He never really got a shot to tryout with the varsity team. So he played on the division 2 club hockey team instead for a year. He had some fun, but it wasn't really worth it for him to play more than a year. As time went on he became more serious in his studies and decided to pursue a more challenging major of human biology. It didn't really make sense to be practicing at 10 o'clock at night and traveling every weekend to play hockey while trying to get the most out of the education he would be paying for.

Most good hockey players eventually end up in the beer leagues and Spencer fell into a great spot playing with the best team in our area. They win our top league every year and regularly win the top division in most tournaments. The team is comprised of former NHL players, guys with European pro experience, and almost all of them played Division 1 college hockey. Spencer hangs with them just fine. When he first started playing the guys asked him where he played college and were surprised to learn that he didn't. Everyone is always suprised to learn that he only played high school, but no one is surprised that he was All-State.

Over time Spencer continued training. Slowly, but surely he put on size and he steadily has increased his strength. A big thing that helped him along in his training is becoming part of the Black Iron Training internship program. Through this program he has been able to spend time learning a great deal about the process of training people professionally. The more you coach the Starting Strength model the more you learn about it. Working with different people, who have different backgrounds and levels of training experience teaches a coach a great deal about how to apply the method in various situations. Spencer's lifting improved more and more as he became a coach. He is not a competitive lifter, just a strong kid interested in getting stronger.

Spencer lost his father a few years back. His father suffered from Huntington's Disease. Huntington's disease is an inherited disease where nerve cells in the brain break down over time. Spencer's dad started getting sick when Spencer was still a boy. His disease was tough on the family. Spencer, his older brother, and his mother worked hard to help take care of him around the clock. The last few years got very tough on them all. Spencer grew up a lot through that period. The days of missing training sessions and goofing off were done. As tough as it must have been on him, he really grew up while losing his father. Getting under a barbell has an amazing way of helping people get through tough times.

Spencer has been a huge asset to the gym. He has helped me learn a great deal as a coach. He was there right from the get go learning and paying attention to what I was trying to teach him. Over time as he started interning and coaching, he could be counted on to train clients and manage operations when I had to pursue other opportunities. He has been very patient as Black Iron has slowly grown and with the process of what it means to become a professional coach in the training business.

I have people all of the time come in interested in becoming coaches. They want to learn more about Starting Strength, they want to become huge and powerful, they want to someday open a gym of their own, and on and on. I tell every single one of them that if they are serious and they meet me half way, I will help them. The problem is they never last. The ones that are the most excited early on always seem to fade away pretty quickly. Success in anything is a long and windy road, coaching is no different. It takes a great deal of time, and most people are in too much of a hurry. So they all quit.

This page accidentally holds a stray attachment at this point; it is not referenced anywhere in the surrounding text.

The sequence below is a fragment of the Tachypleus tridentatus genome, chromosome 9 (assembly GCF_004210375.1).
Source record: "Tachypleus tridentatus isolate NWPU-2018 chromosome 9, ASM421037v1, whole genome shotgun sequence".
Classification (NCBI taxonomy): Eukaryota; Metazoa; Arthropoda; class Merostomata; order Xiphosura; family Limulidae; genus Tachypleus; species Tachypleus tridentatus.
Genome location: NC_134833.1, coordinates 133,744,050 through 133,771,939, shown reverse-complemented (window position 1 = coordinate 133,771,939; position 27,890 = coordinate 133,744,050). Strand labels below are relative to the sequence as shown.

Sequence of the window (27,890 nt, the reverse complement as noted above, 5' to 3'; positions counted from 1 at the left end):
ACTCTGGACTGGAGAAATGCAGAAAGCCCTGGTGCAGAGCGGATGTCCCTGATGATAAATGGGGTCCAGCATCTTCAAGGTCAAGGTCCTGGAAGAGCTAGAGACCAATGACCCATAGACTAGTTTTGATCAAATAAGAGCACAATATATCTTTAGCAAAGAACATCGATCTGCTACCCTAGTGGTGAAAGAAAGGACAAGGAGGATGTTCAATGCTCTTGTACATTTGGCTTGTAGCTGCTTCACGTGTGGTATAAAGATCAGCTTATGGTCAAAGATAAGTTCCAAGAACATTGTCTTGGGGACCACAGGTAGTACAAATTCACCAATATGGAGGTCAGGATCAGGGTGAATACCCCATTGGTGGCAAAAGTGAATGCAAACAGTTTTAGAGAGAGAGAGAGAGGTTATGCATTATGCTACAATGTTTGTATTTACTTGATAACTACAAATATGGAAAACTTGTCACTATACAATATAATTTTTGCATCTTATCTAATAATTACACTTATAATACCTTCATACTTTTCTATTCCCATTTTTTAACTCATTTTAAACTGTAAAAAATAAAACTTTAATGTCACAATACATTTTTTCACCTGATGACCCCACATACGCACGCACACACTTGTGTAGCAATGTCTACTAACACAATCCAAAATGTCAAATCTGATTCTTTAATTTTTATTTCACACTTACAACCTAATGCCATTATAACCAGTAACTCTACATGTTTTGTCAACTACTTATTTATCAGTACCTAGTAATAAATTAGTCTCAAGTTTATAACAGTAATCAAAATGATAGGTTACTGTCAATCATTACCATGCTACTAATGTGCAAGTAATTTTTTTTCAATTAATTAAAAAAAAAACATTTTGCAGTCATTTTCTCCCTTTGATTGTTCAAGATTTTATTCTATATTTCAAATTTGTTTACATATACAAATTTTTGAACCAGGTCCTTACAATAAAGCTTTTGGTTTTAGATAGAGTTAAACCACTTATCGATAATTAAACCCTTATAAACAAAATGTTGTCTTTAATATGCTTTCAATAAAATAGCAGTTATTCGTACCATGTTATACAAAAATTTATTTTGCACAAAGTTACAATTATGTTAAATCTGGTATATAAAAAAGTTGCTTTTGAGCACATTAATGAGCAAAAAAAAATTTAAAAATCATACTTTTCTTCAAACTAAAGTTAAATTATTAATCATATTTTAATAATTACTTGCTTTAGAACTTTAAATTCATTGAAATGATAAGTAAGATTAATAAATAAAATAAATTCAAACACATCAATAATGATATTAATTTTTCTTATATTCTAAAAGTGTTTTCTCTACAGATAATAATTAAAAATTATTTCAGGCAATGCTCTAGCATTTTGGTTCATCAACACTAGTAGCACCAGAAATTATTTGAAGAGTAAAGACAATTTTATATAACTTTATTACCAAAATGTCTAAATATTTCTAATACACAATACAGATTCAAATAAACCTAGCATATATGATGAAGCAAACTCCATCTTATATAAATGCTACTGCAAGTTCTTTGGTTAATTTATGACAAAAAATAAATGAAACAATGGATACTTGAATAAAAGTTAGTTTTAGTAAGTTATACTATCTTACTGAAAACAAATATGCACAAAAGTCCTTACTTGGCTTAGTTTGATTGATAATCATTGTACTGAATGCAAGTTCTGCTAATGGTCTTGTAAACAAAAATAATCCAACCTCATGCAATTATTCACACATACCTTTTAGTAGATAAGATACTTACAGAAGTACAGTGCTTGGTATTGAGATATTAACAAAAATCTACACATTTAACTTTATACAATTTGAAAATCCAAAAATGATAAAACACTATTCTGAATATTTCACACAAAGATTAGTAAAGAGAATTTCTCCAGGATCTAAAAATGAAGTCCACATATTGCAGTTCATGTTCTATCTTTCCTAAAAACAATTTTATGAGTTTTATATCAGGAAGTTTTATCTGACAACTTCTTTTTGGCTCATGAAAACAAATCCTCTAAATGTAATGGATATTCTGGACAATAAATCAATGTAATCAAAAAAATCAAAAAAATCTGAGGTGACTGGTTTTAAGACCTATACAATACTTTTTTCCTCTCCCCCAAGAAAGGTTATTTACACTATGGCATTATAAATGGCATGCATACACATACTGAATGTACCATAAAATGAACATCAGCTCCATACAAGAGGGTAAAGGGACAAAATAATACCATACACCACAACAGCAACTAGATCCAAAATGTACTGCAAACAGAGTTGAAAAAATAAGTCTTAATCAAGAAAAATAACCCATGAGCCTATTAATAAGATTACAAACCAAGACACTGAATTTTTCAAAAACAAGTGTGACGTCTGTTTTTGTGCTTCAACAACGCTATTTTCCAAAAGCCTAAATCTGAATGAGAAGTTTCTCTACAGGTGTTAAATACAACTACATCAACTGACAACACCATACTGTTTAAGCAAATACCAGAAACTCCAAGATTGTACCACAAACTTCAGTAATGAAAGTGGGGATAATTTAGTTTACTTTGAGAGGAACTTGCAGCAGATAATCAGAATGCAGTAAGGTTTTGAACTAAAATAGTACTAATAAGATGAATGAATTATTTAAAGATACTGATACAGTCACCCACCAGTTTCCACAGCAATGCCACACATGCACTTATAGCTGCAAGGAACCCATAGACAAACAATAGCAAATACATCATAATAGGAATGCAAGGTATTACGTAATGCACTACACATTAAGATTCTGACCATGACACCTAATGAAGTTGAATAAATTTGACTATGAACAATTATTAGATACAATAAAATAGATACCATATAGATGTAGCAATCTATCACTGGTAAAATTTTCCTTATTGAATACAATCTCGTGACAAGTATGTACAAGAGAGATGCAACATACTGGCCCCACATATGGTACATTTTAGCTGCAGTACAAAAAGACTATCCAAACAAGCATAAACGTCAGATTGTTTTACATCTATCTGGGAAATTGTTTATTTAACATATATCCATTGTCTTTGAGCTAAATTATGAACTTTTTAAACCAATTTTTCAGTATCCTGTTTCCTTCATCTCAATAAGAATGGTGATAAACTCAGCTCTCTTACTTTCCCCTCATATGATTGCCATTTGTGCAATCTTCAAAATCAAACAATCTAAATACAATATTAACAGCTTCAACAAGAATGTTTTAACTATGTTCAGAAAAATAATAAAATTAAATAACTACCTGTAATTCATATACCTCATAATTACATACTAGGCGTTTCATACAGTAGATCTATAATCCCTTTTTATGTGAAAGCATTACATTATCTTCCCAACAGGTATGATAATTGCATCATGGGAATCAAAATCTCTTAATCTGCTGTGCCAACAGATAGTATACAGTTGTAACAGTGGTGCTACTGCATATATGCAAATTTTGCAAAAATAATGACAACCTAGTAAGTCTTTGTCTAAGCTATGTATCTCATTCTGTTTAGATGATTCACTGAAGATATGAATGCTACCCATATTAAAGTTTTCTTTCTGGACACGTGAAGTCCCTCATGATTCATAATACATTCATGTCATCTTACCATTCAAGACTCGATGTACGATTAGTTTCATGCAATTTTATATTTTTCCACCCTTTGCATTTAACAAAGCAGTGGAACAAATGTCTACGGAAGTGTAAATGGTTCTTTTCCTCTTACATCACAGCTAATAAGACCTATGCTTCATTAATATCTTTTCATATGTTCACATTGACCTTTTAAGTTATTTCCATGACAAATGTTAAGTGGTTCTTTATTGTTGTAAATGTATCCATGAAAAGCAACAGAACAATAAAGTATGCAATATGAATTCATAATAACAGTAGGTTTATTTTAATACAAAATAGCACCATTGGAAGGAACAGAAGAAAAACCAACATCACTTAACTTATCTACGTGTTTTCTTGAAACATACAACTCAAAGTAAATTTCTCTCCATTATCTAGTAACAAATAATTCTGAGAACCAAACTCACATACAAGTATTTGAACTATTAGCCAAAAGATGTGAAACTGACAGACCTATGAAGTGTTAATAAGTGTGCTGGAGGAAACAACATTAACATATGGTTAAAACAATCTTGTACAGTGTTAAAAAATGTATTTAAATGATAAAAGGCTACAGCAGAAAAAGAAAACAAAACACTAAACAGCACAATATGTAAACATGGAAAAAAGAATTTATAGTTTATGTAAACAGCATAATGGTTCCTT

Spencer hasn't quit yet. He has remained patient. He has hung around through many of the ups and downs. As a lifter he has struggled to put on size and to increase strength. Nowadays he is weighing in around 180. There is still room to grow, but 40 pounds of natural size in 4 years is pretty good. He is certainly twice as strong. That is all fine and dandy, but what I am most proud of is the fact that he hasn't quit. He is still going.

Spencer is turning into a real good coach. He has struggled a lot with training and that is always a trademark of a good coach. None of it has come terribly easy for him. While he is certainly a gifted athlete in regards to playing hockey, he has never been a phenom under the bar and he has had to force feed himself to put on size. He understands what it takes to fight through setbacks, fatigue, frustration, and slow progress. Most of the type of clientele we have at Black Iron struggle with the same challenges. Having a coach who understands helps a great deal.

Spencer texted me last night and told me he passed his Starting Strength Coach written examination and was now an SSC. I certainly was happy to hear and couldn't help but feeling a little pride. He has worked very hard to earn the credential and someday he will tell that story. For now I am happy just to share this part of the experience.

Becoming a Starting Strength Coach is a big deal, but like anything else it is only worth as much as you put into it. So now he has the task of sharing his experience with others and helping them overcome obstacles just like he has had to do.

I have no doubt he will do fine. He has proven that to me over the last several years. You don't put on 40 pounds, double your strength, earn a hard science degree from Michigan State University, intern at Black Iron Training, and become an SSC in 4 years unless you know how to work. And have a little bit of fun while doing it. Way to go Spencer!!